This was an assassination attempt on Lord Hardinge, the then Viceroy of India.
The revolutionaries were led by Rashbehari Bose.
A homemade bomb was thrown into the viceroy’s howdah (elephant-carriage) during a ceremonial procession in Delhi. The occasion was the transfer of the British capital from Calcutta to Delhi.
Lord Hardinge was injured while an Indian attendant was killed.
Bose escaped being caught whereas a few others were convicted for their roles in the conspiracy.
Kakori Conspiracy (1925)
This was a case of a train robbery that occurred near Kakori in Uttar Pradesh.
The attack was led by the youth of the Hindustan Republican Association (later renamed Hindustan Socialist Republican Association) including Ram Prasad Bismil, Ashfaqulla Khan, Chandrashekhar Azad, Rajendra Lahiri, Thakur Roshan Singh and others.
It was believed that the train carried money bags belonging to the British government.
One person was killed during the robbery.
The revolutionaries were arrested and tried in court.
Bismil, Khan, Lahiri and Roshan Singh were sentenced to death. Others were sentenced to deportation or imprisonment.
Chittagong Armoury Raid (1930)
Also known as Chittagong Uprising.
This was an attempt by revolutionaries to raid the police armoury and the auxiliary forces armoury from Chittagong (now in Bangladesh).
They were led by Surya Sen. Others involved were Ganesh Ghosh, Lokenath Bal, Pritilata Waddedar, Kalpana Dutta, Ambika Chakraborty, Subodh Roy, etc.
The raiders were not able to locate any arms but were able to cut telephone and telegraph wires.
After the raid, Sen hoisted the Indian flag at the police armoury.
Many of the revolutionaries involved escaped but some were caught and tried.
The government came down heavily on the revolutionaries. Many were sentenced to imprisonment, deported to the Andaman, and Surya Sen was sentenced to death by hanging. Sen was brutally tortured by the police before he was hanged.
Central Assembly Bomb Case (1929) & Lahore Conspiracy Case (1931)
Revolutionaries Bhagat Singh and Batukeshwar Dutt sought to draw attention to their revolution by throwing a bomb along with leaflets in the Assembly House at Delhi.
They did not attempt to escape and were arrested and jailed for the act.
Their intention was not to hurt anyone but to popularise their revolutionary activities and philosophy.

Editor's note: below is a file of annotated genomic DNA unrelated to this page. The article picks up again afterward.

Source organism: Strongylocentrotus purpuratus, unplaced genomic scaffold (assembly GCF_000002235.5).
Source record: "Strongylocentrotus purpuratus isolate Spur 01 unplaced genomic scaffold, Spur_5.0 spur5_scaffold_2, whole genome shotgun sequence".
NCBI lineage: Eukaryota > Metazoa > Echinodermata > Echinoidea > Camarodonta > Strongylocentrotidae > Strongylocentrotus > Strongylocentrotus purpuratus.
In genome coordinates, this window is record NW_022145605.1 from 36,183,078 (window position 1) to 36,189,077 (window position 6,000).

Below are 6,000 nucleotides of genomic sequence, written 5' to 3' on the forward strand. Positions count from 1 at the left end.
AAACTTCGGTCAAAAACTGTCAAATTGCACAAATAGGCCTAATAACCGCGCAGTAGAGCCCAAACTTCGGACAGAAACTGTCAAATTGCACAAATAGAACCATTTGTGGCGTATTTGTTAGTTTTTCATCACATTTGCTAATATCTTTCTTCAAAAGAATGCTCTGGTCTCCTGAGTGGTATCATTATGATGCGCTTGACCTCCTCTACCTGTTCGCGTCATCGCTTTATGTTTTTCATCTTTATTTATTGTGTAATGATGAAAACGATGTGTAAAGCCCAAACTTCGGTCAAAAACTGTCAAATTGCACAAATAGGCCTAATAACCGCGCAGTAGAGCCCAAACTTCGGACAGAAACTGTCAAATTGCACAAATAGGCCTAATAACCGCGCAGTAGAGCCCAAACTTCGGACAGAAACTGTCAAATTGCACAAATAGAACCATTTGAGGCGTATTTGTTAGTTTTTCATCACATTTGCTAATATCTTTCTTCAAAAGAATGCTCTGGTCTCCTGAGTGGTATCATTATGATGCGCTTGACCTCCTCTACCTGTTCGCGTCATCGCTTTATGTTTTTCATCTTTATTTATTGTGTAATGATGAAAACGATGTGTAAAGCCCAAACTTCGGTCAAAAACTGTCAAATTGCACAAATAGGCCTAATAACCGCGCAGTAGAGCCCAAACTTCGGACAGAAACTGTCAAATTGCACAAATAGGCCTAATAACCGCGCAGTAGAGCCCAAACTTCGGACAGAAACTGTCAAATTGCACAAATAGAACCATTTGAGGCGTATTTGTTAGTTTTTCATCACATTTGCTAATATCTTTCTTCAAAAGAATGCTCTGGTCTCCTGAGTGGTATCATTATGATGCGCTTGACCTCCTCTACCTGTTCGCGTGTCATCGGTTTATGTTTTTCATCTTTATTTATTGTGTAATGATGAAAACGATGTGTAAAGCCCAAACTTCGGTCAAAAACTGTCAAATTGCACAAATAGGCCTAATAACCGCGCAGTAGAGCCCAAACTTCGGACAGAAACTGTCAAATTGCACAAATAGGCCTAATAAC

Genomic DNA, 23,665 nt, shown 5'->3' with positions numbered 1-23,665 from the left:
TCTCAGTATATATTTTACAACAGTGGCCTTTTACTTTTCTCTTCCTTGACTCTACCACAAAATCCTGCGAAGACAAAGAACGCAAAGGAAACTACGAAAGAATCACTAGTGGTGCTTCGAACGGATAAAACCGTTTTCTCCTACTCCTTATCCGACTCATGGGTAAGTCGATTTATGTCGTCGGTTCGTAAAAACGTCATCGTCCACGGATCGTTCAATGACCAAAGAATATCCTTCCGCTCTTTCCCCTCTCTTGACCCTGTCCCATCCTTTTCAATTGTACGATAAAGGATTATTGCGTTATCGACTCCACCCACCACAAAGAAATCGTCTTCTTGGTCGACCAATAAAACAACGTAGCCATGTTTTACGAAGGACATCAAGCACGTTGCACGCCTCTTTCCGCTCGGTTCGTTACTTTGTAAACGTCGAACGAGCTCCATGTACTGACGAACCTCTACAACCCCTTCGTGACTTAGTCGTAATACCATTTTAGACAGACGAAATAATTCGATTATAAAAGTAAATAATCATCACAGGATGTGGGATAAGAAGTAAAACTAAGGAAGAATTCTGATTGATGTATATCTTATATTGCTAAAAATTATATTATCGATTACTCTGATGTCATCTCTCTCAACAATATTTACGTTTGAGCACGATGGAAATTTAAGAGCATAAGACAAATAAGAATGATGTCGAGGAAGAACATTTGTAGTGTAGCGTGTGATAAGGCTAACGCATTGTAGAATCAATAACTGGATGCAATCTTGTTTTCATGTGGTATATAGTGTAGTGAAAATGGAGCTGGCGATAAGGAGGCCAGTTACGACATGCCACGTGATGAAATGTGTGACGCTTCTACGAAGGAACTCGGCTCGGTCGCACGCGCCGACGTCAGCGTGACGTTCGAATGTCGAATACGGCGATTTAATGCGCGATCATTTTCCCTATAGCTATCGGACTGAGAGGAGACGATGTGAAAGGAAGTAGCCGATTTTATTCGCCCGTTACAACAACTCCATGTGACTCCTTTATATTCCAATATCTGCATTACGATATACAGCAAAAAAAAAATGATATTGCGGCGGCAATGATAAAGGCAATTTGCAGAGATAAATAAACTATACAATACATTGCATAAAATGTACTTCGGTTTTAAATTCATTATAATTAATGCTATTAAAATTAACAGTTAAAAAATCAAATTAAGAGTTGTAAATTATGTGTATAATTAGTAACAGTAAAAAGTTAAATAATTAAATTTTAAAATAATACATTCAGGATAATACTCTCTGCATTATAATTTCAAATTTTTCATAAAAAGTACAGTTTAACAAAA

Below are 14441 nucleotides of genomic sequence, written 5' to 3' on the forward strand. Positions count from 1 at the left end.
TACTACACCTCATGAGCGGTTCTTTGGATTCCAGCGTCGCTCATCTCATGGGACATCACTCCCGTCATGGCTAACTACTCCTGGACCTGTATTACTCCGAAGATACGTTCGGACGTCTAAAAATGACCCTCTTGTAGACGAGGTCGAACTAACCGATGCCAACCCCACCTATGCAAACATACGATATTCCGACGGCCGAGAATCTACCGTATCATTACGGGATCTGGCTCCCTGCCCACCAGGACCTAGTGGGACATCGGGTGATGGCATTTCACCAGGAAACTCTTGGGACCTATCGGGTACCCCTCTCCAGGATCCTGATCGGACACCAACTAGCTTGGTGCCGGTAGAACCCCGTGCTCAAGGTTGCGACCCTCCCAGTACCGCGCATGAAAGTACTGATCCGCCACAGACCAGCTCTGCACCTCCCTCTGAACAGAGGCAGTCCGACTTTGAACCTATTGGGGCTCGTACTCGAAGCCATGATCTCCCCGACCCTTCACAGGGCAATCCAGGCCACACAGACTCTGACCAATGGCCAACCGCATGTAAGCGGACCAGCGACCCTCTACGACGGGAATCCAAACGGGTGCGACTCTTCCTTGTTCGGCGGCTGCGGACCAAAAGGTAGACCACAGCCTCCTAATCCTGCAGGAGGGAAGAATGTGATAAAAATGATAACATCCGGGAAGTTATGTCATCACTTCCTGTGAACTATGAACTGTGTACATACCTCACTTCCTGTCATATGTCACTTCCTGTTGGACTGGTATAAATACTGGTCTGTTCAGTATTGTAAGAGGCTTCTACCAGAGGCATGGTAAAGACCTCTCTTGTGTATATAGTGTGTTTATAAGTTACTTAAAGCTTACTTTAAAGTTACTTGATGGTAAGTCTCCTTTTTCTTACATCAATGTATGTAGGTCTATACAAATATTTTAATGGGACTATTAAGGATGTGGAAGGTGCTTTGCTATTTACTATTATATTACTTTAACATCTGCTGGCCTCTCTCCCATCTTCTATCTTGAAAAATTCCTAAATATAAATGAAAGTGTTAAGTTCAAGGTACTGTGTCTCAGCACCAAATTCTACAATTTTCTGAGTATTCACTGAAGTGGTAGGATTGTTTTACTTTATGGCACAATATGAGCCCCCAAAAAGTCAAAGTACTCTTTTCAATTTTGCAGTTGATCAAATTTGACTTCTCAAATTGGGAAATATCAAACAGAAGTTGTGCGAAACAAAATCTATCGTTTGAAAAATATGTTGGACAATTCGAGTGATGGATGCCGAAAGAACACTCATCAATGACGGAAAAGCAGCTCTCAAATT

Bhagat Singh was re-arrested in connection with the murder of a British police officer, JP Saunders. This case was called the Lahore Conspiracy Case.
Saunders was killed mistakenly as the real target was another police officer, James Scott, who was responsible for the lathi charge that killed Lala Lajpat Rai.
Others involved in this killing were Sukhdev, Rajguru and Chandrashekhar Azad.
They were all members of the Hindustan Socialist Republican Association (HSRA).
While in prison, Bhagat Singh, Rajguru and Sukhdev along with other political prisoners went on a hunger strike to demand better conditions of prisoners in the jails.
After the trial, all three were sentenced and executed by hanging in March 1931. Azad was martyred the same year in February in a gun battle with the police in a park in Allahabad.
Frequently Asked Questions related to Revolutionary Movement in India
Who initiated the revolutionary movement in India?
It was Aurobindo Ghosh, his brother Barin Ghosh, Bhupendranath Datta, Lal Bal Pal and Subodh Chandra Mullick initiated the revolutionary activity against the British rule. They formed a Jugantar party in April 1906 AD as an inner circle of the Anushilan Samiti.
Who is regarded as the ‘Father of Revolutionary Thoughts’of India?
Bipin Chandra Pal is known as the ‘Father of Revolutionary Thoughts’. He was among the triumvirate of Lal, Bal, Pal which consisted of Lala Lajpat Rai, Bal Gangadhar Tilak, and Bipin Chandra Pal